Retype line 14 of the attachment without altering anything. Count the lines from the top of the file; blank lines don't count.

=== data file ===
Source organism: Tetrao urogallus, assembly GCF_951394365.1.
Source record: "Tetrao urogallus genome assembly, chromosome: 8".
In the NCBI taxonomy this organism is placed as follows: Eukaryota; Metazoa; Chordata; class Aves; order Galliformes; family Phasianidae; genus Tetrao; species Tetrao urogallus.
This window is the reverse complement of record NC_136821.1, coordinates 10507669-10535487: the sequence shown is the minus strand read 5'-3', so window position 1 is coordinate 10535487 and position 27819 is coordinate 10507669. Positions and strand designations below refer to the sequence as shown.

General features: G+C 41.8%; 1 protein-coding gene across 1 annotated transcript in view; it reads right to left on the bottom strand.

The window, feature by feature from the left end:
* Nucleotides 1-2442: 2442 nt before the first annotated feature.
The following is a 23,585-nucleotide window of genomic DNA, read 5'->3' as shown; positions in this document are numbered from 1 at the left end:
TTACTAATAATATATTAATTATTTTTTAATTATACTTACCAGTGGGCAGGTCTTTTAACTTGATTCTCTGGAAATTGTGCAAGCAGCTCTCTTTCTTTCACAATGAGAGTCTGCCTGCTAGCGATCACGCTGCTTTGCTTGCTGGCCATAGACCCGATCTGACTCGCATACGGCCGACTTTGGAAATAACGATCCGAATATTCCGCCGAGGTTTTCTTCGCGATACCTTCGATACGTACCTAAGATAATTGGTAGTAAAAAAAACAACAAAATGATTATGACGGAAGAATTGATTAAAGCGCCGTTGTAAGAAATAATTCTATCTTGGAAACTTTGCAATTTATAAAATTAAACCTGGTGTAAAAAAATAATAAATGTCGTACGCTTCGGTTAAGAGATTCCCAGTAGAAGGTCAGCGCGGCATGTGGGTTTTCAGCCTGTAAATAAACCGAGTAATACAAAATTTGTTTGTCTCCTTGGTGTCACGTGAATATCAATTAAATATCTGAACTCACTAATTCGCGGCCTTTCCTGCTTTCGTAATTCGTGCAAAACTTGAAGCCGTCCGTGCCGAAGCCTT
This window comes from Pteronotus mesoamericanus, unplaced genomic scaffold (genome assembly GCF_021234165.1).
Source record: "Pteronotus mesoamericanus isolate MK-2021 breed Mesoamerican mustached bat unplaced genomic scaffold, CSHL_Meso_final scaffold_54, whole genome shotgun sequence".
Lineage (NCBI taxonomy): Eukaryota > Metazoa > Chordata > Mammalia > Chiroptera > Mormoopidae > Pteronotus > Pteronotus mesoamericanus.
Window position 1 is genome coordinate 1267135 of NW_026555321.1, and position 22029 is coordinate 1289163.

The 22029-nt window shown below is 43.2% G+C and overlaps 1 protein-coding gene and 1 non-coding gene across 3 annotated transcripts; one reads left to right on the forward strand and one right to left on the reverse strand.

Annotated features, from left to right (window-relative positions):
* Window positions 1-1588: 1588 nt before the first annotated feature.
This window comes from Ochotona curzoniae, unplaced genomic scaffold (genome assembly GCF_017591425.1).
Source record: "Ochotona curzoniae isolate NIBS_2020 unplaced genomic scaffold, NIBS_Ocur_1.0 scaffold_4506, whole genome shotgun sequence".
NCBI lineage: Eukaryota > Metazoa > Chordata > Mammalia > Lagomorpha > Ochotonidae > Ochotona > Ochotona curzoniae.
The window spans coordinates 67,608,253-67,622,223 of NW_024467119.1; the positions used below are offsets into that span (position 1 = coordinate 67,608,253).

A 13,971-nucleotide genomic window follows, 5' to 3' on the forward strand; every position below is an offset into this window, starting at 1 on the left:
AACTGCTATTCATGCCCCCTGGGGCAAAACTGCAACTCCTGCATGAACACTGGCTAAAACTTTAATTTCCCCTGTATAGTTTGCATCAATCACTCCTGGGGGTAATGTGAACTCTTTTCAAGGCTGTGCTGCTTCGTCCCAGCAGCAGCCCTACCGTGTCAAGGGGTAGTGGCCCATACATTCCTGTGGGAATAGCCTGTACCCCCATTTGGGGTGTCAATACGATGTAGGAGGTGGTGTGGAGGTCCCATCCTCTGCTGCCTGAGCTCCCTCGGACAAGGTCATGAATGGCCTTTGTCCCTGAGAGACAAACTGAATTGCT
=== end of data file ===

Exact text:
The 22029-nt window shown below is 43.2% G+C and overlaps 1 protein-coding gene and 1 non-coding gene across 3 annotated transcripts; one reads left to right on the forward strand and one right to left on the reverse strand.